Encouraging results aflatoxin protected corn
The spiralling use of corn for food and fuel is creating heightened concerns
about contamination of this staple crop with deadly aflatoxin. Researchers at
Monsanto have shown encouraging preliminary results of a new crop variety
showing reduced levels of the mycotoxin.
Bruce Hammond, Ph.D., a lead researcher at Monsanto's Product Safety Center,
says that aflatoxin is a potent liver carcinogen and source of other health
concerns in humans and animals. Tightly regulated by the FDA, Hammond said
threatening levels of the contaminant are kept out of the food supply in the
United States. But in Africa and the developing world, poor regulation has made
aflatoxin a significant food safety issue.
At the 235th national meeting
of the American Chemical Society in New Orleans, Hammond and others presented
advances towards the production of corn less susceptible to aflatoxin
Second generation Bt corn
In the quest to
engineer better corn crops, scientists at Monsanto are targeting insect pests
that can rob corn yield and decrease grain quality. The first generation of
their so-called "Bt corn" incorporated a gene into the corn genome from Bacillus
Subsequent studies confirmed a secondary benefit —
with less insect damage on corn ears, the Bt corn suffered less fungal infection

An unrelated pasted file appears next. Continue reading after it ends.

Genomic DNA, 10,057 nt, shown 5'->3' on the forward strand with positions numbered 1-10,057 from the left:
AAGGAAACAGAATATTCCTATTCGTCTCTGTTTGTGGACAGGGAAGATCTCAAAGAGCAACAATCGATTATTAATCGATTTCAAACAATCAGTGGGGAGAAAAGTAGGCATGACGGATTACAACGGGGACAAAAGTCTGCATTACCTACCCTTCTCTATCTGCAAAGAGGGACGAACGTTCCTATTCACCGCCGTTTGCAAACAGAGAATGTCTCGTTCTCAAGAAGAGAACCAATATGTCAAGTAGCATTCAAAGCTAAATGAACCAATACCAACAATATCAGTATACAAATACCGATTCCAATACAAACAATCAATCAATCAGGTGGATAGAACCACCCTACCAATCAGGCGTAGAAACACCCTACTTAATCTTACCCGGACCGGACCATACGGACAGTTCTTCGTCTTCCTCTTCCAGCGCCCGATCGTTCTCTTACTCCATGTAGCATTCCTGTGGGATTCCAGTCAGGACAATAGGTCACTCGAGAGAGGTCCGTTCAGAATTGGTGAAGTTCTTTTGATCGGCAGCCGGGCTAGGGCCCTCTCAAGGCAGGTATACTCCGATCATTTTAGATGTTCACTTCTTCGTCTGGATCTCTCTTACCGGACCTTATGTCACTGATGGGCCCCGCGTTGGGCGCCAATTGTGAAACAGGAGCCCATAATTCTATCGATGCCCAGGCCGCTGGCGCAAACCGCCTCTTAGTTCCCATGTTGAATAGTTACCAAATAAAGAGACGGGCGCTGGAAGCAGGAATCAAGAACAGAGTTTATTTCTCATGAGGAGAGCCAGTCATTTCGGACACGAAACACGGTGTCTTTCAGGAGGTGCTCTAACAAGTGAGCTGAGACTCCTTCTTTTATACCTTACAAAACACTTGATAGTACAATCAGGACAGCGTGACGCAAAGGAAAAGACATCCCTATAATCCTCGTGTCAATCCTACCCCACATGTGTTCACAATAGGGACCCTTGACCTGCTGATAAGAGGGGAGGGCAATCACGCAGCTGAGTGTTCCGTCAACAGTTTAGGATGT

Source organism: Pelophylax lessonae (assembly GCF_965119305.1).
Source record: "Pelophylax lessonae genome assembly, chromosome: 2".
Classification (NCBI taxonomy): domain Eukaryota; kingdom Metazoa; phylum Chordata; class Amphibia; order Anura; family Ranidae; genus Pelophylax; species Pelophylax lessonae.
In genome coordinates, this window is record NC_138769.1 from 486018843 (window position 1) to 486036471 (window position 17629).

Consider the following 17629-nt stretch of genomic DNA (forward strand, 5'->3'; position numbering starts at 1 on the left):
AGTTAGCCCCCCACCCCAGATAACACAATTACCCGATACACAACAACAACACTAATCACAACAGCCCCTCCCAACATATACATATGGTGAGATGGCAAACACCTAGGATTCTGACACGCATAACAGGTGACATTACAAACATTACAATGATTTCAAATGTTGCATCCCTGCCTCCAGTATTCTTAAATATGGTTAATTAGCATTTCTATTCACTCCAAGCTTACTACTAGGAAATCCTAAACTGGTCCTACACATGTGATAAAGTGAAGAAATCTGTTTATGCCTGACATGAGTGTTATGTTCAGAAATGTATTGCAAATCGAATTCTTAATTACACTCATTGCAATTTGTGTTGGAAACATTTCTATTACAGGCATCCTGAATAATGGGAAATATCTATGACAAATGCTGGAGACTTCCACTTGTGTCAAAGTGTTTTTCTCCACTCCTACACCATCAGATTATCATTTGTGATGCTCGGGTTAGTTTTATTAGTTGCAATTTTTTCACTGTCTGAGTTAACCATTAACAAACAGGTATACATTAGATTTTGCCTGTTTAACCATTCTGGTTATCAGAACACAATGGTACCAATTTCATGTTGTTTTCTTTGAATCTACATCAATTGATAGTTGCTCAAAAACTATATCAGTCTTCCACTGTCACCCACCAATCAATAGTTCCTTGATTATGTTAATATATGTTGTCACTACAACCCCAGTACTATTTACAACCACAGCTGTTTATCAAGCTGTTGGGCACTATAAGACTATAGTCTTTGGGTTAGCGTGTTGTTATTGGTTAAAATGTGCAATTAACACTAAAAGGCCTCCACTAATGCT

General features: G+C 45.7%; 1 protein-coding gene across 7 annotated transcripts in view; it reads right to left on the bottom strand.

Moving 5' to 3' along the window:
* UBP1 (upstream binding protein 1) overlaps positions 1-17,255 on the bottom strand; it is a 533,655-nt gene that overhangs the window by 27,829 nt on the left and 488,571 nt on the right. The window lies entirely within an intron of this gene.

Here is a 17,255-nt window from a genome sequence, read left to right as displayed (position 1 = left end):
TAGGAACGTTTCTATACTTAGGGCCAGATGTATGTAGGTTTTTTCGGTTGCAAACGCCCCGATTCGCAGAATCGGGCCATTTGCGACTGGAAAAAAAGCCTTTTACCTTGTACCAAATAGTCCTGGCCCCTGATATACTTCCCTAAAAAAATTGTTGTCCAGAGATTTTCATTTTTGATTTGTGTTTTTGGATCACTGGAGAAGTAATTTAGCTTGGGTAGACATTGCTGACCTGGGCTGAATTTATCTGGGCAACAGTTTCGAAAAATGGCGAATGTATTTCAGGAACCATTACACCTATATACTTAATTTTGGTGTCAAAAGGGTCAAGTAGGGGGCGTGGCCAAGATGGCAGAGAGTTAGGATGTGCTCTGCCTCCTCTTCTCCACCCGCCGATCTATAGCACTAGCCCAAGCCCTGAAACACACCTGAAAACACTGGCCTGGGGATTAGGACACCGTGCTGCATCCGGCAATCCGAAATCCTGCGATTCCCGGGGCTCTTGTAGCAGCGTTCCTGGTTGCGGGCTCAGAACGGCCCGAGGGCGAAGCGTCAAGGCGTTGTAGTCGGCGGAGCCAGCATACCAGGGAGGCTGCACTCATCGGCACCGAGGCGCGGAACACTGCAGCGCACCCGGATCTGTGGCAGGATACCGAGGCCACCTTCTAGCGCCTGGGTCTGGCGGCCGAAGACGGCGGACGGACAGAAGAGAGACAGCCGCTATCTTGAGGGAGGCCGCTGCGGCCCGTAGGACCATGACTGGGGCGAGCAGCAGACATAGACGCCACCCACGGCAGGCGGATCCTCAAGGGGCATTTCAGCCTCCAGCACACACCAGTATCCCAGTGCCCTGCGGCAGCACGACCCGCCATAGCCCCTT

and had lower levels of certain mycotoxins, but not aflatoxin.
team followed up on these observations with the aim to reduce aflatoxin levels.
Today, Monsanto researchers aim to confer even more insect protection to the
second generation of Bt corn. Pending regulatory approval, the new varieties
could include additional genes that guard against a broader variety of pests
like the fall armyworm, a particular threat to the southern United States
associated with aflatoxin contamination.
Preliminary trials found that the new Bt corn variety had reduced
levels of aflatoxin, said Hammond. Other sites in the US and in Argentina also
showed lower insect damage to the corn from other pests. "These preliminary
results are encouraging, and we look forward to more trials performed under a
variety of environmental conditions to show that these reductions are
reproducible," said Hammond. The researcher's future efforts aim to lessen the
effect of other environmental stressors that can trigger fungal growth in
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